We come then to the question of the admissibility against Greenwald of the declarations of Ott. It may well be that the declarations were not hearsay, although the appellant claims they were. McCormick, Evidence, Sec. 225, defines hearsay as "testimony * * * of a statement made out of court, * * * to show the truth of the matters asserted therein." Strahorn, in A Reconsideration of the Hearsay Rule and Admissions, 85 U. Pa. L. Rev. 484, 486, puts it in this wise: "The rule excluding hearsay forbids the use of extra-judicial statements for the purpose of proving the truth of their content," while Morgan, Hearsay Dangers and the Application of the Hearsay Concept, 62 Harv. L. Rev. 177, 179, says that hearsay is "an utterance offered for a purpose which requires [the trier of fact] to treat the utterer as a witness * * *."
The statements of Ott were in the nature of instructions rather than statements of fact which the State sought to prove as such. These instructions were acted upon by the witnesses and certain events evolved from the following of the instructions. The declarations, in essence, would seem to have been verbal acts rather than statements of purported fact. If, however, it be assumed that the so-called declarations were hearsay and admissible only if made in the course of the conspiracy, the result is the same.
When the appellant moved to strike against him all testimony as to declarations made by Ott, the trial court said: "The motion is overruled on the basis that the Court rules that the State has established a prima facie case of conspiracy during the period when any of these statements were alleged to have been made and, therefore, believes that the statements of Mr. Ott as a co-conspirator are evidence against the other conspirator Dr. Greenwald." The ruling was correct.
Since the evidence showed that the conspiracy existed at least as early as the occasion of the first declaration and continued to the date alleged in the indictment, the declarations, like the acts, were admissible as representative admissions as in the case of partnership or agency. Lutwak v. United States, 344 U.S. 604, 97 L.Ed. 593; McCormick, Evidence, Sec. 244; 4 Wigmore, Evidence, Sec. 1079 (3rd Ed.); Freud v. State, supra. Indeed, the appellant does not dispute that the declarations of one conspirator, made during the period of the conspiracy, are admissible against another. Nor need the conspiracy have been established before the declarations are admissible. Flexibility in the order of proof is allowed. Bloomer v. State, supra; Piracci v. State, 207 Md. 499, 521. In United States v. Compagna (2nd Cir.), 146 F.2d 524, 530, the evidence was that all of the accused, who were members and officers of a labor union, and a number of others were engaged in a conspiracy to prey upon the fears of movie producers and exhibitors and extort money from them whenever there was a likely opening. The court said in ruling upon the admission of a declaration of one conspirator against another: "In 1934 when some members of the group were discussing the election of Browne as president, as we have just said, Buchalter told them that Zwillman would see to it that Kaufman would turn the vote of the New Jersey local. This may have been inadmissible when Bioff testified to it, but we have never held, and we do not think, that the order of proof is important. As soon as it appeared from the testimony we have just set out, that Kaufman later became connected with the conspiracy, all evidence became competent against him, of whatever had been theretofore done in its execution." See also United States v. Postma (2nd Cir.), 242 F.2d 488, 496.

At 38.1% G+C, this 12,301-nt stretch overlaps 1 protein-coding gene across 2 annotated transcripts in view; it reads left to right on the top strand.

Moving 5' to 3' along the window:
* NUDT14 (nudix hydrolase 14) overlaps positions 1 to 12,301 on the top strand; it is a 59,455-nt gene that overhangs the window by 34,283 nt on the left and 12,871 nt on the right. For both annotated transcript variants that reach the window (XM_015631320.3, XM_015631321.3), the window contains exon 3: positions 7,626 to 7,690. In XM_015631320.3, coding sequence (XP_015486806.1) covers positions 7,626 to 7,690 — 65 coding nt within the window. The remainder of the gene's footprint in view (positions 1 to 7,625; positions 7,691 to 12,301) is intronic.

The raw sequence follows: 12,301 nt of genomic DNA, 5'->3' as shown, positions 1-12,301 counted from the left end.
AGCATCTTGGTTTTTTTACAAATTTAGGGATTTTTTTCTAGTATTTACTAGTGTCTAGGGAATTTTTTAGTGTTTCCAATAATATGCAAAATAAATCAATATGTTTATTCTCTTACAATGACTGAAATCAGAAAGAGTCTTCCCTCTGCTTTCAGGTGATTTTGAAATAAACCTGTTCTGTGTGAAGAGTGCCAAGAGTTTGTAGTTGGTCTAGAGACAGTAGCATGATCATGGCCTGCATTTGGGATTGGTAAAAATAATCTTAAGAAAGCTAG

In the admission of the testimony complained of, we may note that the state, having convicted Greenwald of a conspiracy which, the testimony showed, began more than a year before the date of the presentment and was in existence on the date alleged in the indictment, cannot hereafter prosecute him for that same conspiracy. Wilson v. State, 200 Md. 187, supra.
The appellant has shown no error in the rulings complained of and the judgment appealed from will be affirmed.
Judgment affirmed, with costs.